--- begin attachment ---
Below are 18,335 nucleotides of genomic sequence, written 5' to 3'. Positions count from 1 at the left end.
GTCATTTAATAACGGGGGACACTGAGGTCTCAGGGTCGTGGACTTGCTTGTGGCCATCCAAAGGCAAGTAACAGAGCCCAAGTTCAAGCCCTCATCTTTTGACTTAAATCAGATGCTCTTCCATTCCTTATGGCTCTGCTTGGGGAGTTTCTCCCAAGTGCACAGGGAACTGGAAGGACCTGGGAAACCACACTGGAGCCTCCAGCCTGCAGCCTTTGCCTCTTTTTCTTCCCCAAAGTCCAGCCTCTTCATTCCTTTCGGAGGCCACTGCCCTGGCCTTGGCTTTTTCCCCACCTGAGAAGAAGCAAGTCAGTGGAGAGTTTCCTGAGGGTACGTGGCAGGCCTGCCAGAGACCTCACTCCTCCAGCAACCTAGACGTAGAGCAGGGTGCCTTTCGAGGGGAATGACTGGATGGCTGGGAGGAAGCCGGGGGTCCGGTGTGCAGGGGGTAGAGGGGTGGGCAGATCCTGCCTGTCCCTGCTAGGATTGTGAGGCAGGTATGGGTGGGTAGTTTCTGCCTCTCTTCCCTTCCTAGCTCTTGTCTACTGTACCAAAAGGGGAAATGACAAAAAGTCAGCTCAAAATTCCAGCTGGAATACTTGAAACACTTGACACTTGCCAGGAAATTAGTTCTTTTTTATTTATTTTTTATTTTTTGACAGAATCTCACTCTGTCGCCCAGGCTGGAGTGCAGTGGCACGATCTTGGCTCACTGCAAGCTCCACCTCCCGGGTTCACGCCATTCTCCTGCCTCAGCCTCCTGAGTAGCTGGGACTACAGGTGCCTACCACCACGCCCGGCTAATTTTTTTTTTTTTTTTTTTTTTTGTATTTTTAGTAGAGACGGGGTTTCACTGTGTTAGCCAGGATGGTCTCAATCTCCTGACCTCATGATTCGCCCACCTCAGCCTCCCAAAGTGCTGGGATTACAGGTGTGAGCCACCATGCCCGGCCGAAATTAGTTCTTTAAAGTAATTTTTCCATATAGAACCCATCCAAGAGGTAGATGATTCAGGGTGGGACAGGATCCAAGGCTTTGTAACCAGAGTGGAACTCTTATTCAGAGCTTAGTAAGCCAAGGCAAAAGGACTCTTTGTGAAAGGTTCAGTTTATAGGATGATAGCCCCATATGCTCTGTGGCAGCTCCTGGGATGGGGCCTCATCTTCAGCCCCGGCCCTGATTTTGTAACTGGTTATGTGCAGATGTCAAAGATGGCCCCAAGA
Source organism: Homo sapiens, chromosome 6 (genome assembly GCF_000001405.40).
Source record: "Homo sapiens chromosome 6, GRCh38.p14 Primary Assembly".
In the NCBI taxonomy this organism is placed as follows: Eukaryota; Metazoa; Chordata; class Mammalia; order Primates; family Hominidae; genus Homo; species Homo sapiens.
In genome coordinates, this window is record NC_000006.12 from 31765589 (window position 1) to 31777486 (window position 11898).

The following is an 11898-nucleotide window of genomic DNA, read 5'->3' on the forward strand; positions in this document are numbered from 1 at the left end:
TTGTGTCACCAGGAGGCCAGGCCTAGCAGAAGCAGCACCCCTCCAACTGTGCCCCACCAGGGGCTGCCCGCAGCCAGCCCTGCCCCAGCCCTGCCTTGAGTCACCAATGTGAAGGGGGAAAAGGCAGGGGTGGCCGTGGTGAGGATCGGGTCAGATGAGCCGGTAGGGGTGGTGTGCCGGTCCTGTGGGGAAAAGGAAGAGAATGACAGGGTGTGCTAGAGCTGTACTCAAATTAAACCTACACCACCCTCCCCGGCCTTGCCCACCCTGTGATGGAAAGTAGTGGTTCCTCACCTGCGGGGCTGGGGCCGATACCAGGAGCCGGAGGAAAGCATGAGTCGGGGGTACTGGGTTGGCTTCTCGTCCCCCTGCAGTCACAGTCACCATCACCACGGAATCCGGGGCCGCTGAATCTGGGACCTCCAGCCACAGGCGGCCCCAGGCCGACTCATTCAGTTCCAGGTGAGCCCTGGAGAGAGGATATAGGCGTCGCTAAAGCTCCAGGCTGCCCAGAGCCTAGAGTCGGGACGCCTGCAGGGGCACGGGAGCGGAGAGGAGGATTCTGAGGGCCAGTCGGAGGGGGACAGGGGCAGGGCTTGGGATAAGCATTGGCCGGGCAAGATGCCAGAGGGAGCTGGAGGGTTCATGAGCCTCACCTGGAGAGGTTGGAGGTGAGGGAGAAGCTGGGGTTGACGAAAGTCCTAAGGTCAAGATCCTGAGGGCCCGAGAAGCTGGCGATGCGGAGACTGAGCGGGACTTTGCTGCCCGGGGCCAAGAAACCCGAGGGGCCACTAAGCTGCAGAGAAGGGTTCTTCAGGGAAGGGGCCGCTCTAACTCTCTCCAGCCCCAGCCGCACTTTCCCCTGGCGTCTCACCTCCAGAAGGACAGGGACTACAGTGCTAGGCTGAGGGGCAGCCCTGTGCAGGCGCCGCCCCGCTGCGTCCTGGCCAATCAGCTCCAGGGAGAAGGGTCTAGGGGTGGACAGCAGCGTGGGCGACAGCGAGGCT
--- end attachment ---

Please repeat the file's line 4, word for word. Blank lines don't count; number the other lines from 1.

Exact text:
Source record: "Homo sapiens chromosome 6, GRCh38.p14 Primary Assembly".